85
     86If the report above was created as, say, report {{{9}}}, then you would need to add it to the {{{[queues]}}} section of the {{{{trac.ini}}} file:
     87{{{
     88[queues]
     89reports = 9
     90}}}
     91
     92You may need to restart your Trac web server afterwards.  Here's a screenshot of the result with a few sample tickets:
     93
     94[[Image(example1.png)]]
     95
     96To reorder the tickets, simply drag and drop them to their desired location in the queue.
     97
     98=== Team work queue per milestone ===
     99To order your work queue within a milestone, you could create a single report that uses a {{{MILESTONE}}} [http://trac.edgewall.org/wiki/TracReports#AdvancedReports:DynamicVariables report dynamic variable] to set the milestone:
     100{{{
     101SELECT s.value AS __color__,
     102       p.value as position, t.id AS ticket, summary,
     103       t.type AS type, t.severity, t.owner
     104FROM ticket t
     105LEFT JOIN enum s ON s.name = t.severity AND s.type = 'severity'
     106LEFT OUTER JOIN ticket_custom p ON p.ticket = t.id and p.name = 'position'
     107WHERE t.status <> 'closed' and t.milestone = '$MILESTONE'
     108ORDER BY CAST((CASE p.value
     109                 WHEN '' THEN '0'
     110                 ELSE COALESCE(p.value,'0') END) AS INTEGER) ASC,
     111         t.changetime DESC
     112}}}
     113
     114If this was created as report {{{10}}}, update the {{{trac.ini}}} file as so (and restart your web server if needed):
     115{{{
     116[queues]
     117reports = 9,10
     118}}}
     119
     120Here's the screenshot of the report:
     121
     122[[Image(example2.png)]]
     123
     124In this example, I'm using the optional DynamicVariablesPlugin which converts the {{{MILESTONE}}} dynamic variable (aka argument) from a freeform textbox to a convenient dropdown menu at the right.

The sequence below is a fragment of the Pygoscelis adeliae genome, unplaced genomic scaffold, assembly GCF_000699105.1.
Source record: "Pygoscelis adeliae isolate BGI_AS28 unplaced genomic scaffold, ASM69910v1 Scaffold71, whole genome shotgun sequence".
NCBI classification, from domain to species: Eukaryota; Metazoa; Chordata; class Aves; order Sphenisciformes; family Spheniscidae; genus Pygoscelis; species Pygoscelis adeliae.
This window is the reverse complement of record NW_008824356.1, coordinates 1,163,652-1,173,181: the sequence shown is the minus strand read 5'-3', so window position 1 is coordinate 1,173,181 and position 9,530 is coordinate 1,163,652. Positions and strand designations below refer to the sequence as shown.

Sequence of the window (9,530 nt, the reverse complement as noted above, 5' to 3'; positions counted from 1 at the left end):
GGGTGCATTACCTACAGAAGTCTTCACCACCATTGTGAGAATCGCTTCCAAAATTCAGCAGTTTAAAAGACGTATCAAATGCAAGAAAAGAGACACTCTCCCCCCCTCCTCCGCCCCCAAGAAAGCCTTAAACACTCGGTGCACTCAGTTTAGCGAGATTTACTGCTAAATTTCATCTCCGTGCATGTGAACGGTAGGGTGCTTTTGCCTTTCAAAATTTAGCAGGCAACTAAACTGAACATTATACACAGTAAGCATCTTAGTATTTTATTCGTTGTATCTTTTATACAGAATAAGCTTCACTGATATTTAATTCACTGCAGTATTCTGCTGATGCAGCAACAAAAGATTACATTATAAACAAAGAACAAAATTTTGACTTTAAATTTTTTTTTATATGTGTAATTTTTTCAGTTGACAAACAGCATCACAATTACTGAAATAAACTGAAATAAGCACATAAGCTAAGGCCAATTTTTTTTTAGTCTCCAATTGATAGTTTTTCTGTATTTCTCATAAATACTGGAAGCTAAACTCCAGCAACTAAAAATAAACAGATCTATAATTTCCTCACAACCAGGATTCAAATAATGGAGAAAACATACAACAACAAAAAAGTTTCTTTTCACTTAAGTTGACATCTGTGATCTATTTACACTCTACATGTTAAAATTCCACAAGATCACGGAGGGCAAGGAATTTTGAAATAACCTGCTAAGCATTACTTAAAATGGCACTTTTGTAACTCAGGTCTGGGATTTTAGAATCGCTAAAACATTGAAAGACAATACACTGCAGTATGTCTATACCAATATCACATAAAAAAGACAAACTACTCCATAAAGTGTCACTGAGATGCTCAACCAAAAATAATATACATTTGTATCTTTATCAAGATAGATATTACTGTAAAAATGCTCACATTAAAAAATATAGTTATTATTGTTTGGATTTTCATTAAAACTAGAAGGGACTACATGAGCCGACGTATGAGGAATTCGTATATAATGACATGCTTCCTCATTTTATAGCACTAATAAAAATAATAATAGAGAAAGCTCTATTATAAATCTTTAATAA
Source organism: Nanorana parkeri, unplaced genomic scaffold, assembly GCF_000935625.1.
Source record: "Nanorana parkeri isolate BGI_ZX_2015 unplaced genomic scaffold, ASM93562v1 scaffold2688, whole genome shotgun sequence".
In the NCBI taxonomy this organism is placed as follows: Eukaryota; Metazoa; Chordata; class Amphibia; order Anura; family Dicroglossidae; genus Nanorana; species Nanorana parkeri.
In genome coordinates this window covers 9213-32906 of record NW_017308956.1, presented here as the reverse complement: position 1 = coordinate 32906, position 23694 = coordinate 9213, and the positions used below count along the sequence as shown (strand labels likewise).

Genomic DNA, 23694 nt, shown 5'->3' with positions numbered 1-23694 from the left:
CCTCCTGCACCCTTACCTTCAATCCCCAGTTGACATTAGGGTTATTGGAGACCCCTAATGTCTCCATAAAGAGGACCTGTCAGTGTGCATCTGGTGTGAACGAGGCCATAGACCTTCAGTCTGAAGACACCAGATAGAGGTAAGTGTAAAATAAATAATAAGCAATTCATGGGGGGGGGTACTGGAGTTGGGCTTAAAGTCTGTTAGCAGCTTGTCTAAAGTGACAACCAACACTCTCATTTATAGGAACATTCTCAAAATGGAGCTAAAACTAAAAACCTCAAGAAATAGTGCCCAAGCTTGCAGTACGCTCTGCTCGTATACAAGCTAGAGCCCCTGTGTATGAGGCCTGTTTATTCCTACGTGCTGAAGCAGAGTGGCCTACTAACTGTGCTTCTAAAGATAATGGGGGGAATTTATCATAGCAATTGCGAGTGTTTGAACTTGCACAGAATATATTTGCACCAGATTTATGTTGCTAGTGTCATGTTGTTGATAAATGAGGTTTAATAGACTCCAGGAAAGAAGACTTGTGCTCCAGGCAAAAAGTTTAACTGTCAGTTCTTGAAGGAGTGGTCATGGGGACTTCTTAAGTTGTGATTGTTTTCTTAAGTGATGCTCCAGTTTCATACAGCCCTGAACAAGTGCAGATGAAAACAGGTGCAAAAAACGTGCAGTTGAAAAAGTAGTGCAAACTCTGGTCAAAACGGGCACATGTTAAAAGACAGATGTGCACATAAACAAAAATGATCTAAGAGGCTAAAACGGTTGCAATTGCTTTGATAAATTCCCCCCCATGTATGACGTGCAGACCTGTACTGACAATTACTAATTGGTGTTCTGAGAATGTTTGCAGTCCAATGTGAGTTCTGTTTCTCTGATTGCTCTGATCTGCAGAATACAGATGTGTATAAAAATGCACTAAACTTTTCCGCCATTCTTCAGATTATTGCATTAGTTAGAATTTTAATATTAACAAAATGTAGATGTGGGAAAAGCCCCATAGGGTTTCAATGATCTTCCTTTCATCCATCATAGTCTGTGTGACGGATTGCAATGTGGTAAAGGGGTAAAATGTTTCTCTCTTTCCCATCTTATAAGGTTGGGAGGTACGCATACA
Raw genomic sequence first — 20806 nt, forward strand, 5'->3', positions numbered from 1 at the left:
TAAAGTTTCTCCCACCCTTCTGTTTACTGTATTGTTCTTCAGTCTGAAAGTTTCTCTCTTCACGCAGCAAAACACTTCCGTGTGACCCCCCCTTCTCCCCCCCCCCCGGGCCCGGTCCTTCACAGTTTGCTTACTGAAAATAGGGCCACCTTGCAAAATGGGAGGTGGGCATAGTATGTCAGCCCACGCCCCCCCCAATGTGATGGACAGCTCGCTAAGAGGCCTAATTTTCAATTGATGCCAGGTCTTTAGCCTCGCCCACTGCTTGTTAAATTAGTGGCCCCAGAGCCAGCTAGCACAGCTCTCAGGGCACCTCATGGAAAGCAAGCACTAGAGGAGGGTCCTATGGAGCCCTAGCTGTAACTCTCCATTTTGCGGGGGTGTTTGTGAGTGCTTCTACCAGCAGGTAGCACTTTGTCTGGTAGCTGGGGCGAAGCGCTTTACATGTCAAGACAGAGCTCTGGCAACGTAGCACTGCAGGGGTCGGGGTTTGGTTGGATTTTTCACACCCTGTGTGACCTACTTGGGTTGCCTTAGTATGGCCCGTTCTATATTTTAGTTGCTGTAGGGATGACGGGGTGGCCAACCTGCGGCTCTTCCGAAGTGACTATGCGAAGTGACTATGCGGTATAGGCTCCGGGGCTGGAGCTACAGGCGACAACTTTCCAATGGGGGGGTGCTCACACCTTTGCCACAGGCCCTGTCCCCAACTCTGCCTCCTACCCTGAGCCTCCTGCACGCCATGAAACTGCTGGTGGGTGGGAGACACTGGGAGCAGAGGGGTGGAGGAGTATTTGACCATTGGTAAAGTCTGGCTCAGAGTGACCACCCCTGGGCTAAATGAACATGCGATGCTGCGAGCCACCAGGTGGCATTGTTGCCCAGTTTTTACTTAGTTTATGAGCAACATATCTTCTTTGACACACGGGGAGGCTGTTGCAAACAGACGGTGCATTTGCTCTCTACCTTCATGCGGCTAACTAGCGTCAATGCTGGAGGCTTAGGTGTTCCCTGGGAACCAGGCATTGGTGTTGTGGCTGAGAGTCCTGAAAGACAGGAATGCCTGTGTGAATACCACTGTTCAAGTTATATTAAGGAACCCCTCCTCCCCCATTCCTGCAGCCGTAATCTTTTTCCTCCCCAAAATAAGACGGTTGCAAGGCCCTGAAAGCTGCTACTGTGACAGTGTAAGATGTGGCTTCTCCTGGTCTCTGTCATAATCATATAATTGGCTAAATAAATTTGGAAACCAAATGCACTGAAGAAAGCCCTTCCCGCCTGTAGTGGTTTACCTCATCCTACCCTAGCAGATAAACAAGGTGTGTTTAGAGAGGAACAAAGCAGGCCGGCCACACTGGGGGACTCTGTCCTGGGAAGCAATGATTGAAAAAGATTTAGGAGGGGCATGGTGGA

125
     126=== Team work queue per milestone with a Triage group ===
     127The problem with the above example is that new tickets without a {{{position}}} field will get ordered above your other tickets.  This may not always be what you want.  So instead you can group the tickets into those with a position and those without and then individually drag-and-drop the new tickets into the ordered queue at your leisure.  Here's what the report could look like:
     128{{{
     129SELECT s.value AS __color__,
     130          (CASE p.value
     131             WHEN '' THEN 'Triage'
     132             WHEN NULL THEN 'Triage'
     133             ELSE '$MILESTONE'
     134            END) AS __group__,
     135       p.value as position, t.id AS ticket, summary,
     136       t.type AS type, t.severity, t.owner
     137FROM ticket t
     138LEFT JOIN enum s ON s.name = t.severity AND s.type = 'severity'
     139LEFT OUTER JOIN ticket_custom p ON p.ticket = t.id and p.name = 'position'
     140WHERE t.status <> 'closed' and t.milestone = '$MILESTONE'
     141ORDER BY (CASE p.value
     142                 WHEN '' THEN 'Triage'
     143                 WHEN NULL THEN 'Triage'
     144                 ELSE $MILESTONE END = 'Triage') DESC,
     145         CAST((CASE p.value
     146                 WHEN '' THEN '0'